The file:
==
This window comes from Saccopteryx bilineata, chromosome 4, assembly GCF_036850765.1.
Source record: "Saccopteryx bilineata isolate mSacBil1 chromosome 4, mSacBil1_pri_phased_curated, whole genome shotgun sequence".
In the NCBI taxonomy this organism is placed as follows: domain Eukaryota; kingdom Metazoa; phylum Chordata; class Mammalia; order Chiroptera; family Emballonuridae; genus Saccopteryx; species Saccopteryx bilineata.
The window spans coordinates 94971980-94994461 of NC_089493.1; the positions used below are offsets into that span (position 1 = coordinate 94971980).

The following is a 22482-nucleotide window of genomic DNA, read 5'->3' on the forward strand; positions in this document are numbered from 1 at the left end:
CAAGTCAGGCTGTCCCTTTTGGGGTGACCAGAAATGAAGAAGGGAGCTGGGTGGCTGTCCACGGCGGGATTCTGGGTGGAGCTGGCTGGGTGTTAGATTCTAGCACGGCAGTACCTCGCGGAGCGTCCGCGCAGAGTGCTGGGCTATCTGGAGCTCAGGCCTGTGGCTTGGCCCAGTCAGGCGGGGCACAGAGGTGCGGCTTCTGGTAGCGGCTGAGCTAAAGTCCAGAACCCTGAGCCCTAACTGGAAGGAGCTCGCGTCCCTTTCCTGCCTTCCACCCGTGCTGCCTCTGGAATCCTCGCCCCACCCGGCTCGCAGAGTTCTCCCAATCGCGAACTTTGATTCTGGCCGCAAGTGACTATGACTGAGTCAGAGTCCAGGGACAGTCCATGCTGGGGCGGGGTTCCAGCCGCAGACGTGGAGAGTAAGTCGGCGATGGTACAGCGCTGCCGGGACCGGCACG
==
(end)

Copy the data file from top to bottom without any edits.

This window comes from Saccopteryx bilineata, chromosome 4, assembly GCF_036850765.1.
Source record: "Saccopteryx bilineata isolate mSacBil1 chromosome 4, mSacBil1_pri_phased_curated, whole genome shotgun sequence".
In the NCBI taxonomy this organism is placed as follows: domain Eukaryota; kingdom Metazoa; phylum Chordata; class Mammalia; order Chiroptera; family Emballonuridae; genus Saccopteryx; species Saccopteryx bilineata.
The window spans coordinates 94971980-94994461 of NC_089493.1; the positions used below are offsets into that span (position 1 = coordinate 94971980).

The following is a 22482-nucleotide window of genomic DNA, read 5'->3' on the forward strand; positions in this document are numbered from 1 at the left end:
CAAGTCAGGCTGTCCCTTTTGGGGTGACCAGAAATGAAGAAGGGAGCTGGGTGGCTGTCCACGGCGGGATTCTGGGTGGAGCTGGCTGGGTGTTAGATTCTAGCACGGCAGTACCTCGCGGAGCGTCCGCGCAGAGTGCTGGGCTATCTGGAGCTCAGGCCTGTGGCTTGGCCCAGTCAGGCGGGGCACAGAGGTGCGGCTTCTGGTAGCGGCTGAGCTAAAGTCCAGAACCCTGAGCCCTAACTGGAAGGAGCTCGCGTCCCTTTCCTGCCTTCCACCCGTGCTGCCTCTGGAATCCTCGCCCCACCCGGCTCGCAGAGTTCTCCCAATCGCGAACTTTGATTCTGGCCGCAAGTGACTATGACTGAGTCAGAGTCCAGGGACAGTCCATGCTGGGGCGGGGTTCCAGCCGCAGACGTGGAGAGTAAGTCGGCGATGGTACAGCGCTGCCGGGACCGGCACG